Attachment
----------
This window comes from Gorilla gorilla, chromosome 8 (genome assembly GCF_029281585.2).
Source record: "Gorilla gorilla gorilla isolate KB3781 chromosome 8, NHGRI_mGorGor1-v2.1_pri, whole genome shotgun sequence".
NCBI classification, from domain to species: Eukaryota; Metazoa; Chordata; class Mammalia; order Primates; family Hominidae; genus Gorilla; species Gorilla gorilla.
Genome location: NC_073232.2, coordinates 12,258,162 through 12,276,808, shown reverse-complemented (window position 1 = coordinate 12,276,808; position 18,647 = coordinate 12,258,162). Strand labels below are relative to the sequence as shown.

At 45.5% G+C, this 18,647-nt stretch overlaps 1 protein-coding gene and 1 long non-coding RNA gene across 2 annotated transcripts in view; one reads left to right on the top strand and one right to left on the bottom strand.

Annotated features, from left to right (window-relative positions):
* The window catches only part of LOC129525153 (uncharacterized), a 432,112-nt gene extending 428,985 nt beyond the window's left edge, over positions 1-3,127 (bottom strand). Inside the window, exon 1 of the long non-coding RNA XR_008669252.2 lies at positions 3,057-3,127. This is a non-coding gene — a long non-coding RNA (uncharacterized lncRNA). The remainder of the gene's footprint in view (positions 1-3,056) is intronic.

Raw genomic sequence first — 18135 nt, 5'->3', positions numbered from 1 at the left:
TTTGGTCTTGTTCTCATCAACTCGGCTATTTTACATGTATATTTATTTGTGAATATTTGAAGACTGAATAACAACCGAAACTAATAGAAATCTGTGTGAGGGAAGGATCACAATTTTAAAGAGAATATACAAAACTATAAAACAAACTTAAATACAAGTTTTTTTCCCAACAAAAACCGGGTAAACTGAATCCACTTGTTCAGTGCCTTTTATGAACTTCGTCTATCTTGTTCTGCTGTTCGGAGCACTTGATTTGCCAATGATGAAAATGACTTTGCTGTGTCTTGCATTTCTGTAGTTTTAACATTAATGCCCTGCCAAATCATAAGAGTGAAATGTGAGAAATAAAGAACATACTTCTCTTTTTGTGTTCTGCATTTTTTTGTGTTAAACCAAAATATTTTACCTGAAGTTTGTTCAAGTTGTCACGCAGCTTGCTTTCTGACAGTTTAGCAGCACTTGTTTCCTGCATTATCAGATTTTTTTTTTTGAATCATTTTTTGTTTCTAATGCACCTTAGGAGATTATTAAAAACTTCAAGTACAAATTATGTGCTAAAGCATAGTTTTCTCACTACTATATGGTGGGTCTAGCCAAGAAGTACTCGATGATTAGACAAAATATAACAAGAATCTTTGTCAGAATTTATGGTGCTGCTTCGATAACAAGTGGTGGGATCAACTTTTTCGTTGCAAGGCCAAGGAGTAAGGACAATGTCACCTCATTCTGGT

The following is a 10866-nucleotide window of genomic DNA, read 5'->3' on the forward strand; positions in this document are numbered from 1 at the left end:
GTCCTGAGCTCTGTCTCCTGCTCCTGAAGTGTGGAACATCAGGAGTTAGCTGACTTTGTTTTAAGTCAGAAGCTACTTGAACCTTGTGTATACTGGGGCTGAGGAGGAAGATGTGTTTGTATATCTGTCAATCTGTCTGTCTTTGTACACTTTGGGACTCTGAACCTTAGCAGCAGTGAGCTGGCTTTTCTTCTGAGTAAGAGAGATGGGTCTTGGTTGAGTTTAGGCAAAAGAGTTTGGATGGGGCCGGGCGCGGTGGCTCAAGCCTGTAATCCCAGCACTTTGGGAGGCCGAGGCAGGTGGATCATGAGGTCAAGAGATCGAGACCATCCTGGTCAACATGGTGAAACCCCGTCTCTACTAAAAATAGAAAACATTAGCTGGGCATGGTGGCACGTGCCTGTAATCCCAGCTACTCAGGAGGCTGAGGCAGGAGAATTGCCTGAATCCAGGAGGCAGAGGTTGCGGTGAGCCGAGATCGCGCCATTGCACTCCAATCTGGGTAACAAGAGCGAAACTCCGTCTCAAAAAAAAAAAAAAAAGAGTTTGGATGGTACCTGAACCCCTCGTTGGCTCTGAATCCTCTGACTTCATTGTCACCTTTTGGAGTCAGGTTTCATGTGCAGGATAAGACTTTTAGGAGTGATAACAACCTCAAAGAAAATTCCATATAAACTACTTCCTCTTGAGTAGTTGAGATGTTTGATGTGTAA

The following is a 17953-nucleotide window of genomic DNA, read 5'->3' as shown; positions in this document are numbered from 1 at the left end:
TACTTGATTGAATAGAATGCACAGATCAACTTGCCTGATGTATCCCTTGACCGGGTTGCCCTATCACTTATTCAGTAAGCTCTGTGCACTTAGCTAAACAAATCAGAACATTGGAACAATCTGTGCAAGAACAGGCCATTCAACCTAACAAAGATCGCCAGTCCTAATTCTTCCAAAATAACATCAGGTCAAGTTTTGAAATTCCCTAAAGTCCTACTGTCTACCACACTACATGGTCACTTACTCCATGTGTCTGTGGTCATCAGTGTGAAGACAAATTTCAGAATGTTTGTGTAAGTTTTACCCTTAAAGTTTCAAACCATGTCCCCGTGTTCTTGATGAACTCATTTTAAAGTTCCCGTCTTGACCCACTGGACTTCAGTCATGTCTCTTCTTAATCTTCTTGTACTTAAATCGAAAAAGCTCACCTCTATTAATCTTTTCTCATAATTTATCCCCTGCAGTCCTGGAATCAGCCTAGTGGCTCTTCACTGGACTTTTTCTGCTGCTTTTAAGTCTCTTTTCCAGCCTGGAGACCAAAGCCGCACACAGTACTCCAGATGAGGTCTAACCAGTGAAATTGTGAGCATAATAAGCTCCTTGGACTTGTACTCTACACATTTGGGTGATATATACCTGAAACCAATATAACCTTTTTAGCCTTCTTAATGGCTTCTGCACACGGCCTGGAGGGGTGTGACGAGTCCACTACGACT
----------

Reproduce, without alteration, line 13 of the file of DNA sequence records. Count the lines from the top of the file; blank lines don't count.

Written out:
TACTTGATTGAATAGAATGCACAGATCAACTTGCCTGATGTATCCCTTGACCGGGTTGCCCTATCACTTATTCAGTAAGCTCTGTGCACTTAGCTAAACAAATCAGAACATTGGAACAATCTGTGCAAGAACAGGCCATTCAACCTAACAAAGATCGCCAGTCCTAATTCTTCCAAAATAACATCAGGTCAAGTTTTGAAATTCCCTAAAGTCCTACTGTCTACCACACTACATGGTCACTTACTCCATGTGTCTGTGGTCATCAGTGTGAAGACAAATTTCAGAATGTTTGTGTAAGTTTTACCCTTAAAGTTTCAAACCATGTCCCCGTGTTCTTGATGAACTCATTTTAAAGTTCCCGTCTTGACCCACTGGACTTCAGTCATGTCTCTTCTTAATCTTCTTGTACTTAAATCGAAAAAGCTCACCTCTATTAATCTTTTCTCATAATTTATCCCCTGCAGTCCTGGAATCAGCCTAGTGGCTCTTCACTGGACTTTTTCTGCTGCTTTTAAGTCTCTTTTCCAGCCTGGAGACCAAAGCCGCACACAGTACTCCAGATGAGGTCTAACCAGTGAAATTGTGAGCATAATAAGCTCCTTGGACTTGTACTCTACACATTTGGGTGATATATACCTGAAACCAATATAACCTTTTTAGCCTTCTTAATGGCTTCTGCACACGGCCTGGAGGGGTGTGACGAGTCCACTACGACT